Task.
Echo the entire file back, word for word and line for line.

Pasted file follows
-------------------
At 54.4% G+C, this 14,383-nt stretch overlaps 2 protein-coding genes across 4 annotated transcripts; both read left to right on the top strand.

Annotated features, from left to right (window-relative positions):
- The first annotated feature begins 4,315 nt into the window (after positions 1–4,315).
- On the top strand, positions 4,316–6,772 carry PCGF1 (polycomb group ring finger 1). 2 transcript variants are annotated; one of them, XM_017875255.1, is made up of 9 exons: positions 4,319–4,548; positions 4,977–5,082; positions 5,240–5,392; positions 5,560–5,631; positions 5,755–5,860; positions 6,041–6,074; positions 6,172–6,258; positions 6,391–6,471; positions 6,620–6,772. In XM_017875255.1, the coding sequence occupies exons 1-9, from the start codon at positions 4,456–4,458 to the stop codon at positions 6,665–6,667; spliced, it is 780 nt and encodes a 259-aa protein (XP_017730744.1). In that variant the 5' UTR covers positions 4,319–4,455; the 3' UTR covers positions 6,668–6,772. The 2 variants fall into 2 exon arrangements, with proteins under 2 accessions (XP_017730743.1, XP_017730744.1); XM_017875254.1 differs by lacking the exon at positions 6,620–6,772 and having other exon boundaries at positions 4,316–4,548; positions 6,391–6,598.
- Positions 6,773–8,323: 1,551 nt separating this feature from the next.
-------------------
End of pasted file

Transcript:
At 54.4% G+C, this 14,383-nt stretch overlaps 2 protein-coding genes across 4 annotated transcripts; both read left to right on the top strand.

Annotated features, from left to right (window-relative positions):
- The first annotated feature begins 4,315 nt into the window (after positions 1–4,315).
- On the top strand, positions 4,316–6,772 carry PCGF1 (polycomb group ring finger 1). 2 transcript variants are annotated; one of them, XM_017875255.1, is made up of 9 exons: positions 4,319–4,548; positions 4,977–5,082; positions 5,240–5,392; positions 5,560–5,631; positions 5,755–5,860; positions 6,041–6,074; positions 6,172–6,258; positions 6,391–6,471; positions 6,620–6,772. In XM_017875255.1, the coding sequence occupies exons 1-9, from the start codon at positions 4,456–4,458 to the stop codon at positions 6,665–6,667; spliced, it is 780 nt and encodes a 259-aa protein (XP_017730744.1). In that variant the 5' UTR covers positions 4,319–4,455; the 3' UTR covers positions 6,668–6,772. The 2 variants fall into 2 exon arrangements, with proteins under 2 accessions (XP_017730743.1, XP_017730744.1); XM_017875254.1 differs by lacking the exon at positions 6,620–6,772 and having other exon boundaries at positions 4,316–4,548; positions 6,391–6,598.
- Positions 6,773–8,323: 1,551 nt separating this feature from the next.